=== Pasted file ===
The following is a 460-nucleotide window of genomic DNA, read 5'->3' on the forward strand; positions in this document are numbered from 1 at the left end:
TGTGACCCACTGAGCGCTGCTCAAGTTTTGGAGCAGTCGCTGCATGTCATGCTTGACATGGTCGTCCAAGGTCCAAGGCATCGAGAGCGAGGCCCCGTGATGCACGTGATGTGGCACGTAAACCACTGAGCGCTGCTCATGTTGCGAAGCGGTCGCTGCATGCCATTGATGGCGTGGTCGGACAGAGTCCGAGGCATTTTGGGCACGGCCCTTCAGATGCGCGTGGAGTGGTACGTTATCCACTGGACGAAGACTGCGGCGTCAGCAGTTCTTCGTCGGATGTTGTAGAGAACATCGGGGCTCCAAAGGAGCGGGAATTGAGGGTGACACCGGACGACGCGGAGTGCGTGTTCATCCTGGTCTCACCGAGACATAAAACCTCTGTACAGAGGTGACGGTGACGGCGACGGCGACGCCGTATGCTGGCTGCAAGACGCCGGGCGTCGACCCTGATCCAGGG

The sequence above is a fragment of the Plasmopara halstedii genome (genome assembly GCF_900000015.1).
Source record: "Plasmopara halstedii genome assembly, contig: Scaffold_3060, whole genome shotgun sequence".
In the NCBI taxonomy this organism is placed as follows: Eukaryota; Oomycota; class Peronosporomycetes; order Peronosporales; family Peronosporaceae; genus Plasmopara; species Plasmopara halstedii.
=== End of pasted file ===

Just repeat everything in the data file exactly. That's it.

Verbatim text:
The following is a 460-nucleotide window of genomic DNA, read 5'->3' on the forward strand; positions in this document are numbered from 1 at the left end:
TGTGACCCACTGAGCGCTGCTCAAGTTTTGGAGCAGTCGCTGCATGTCATGCTTGACATGGTCGTCCAAGGTCCAAGGCATCGAGAGCGAGGCCCCGTGATGCACGTGATGTGGCACGTAAACCACTGAGCGCTGCTCATGTTGCGAAGCGGTCGCTGCATGCCATTGATGGCGTGGTCGGACAGAGTCCGAGGCATTTTGGGCACGGCCCTTCAGATGCGCGTGGAGTGGTACGTTATCCACTGGACGAAGACTGCGGCGTCAGCAGTTCTTCGTCGGATGTTGTAGAGAACATCGGGGCTCCAAAGGAGCGGGAATTGAGGGTGACACCGGACGACGCGGAGTGCGTGTTCATCCTGGTCTCACCGAGACATAAAACCTCTGTACAGAGGTGACGGTGACGGCGACGGCGACGCCGTATGCTGGCTGCAAGACGCCGGGCGTCGACCCTGATCCAGGG

The sequence above is a fragment of the Plasmopara halstedii genome (genome assembly GCF_900000015.1).
Source record: "Plasmopara halstedii genome assembly, contig: Scaffold_3060, whole genome shotgun sequence".
In the NCBI taxonomy this organism is placed as follows: Eukaryota; Oomycota; class Peronosporomycetes; order Peronosporales; family Peronosporaceae; genus Plasmopara; species Plasmopara halstedii.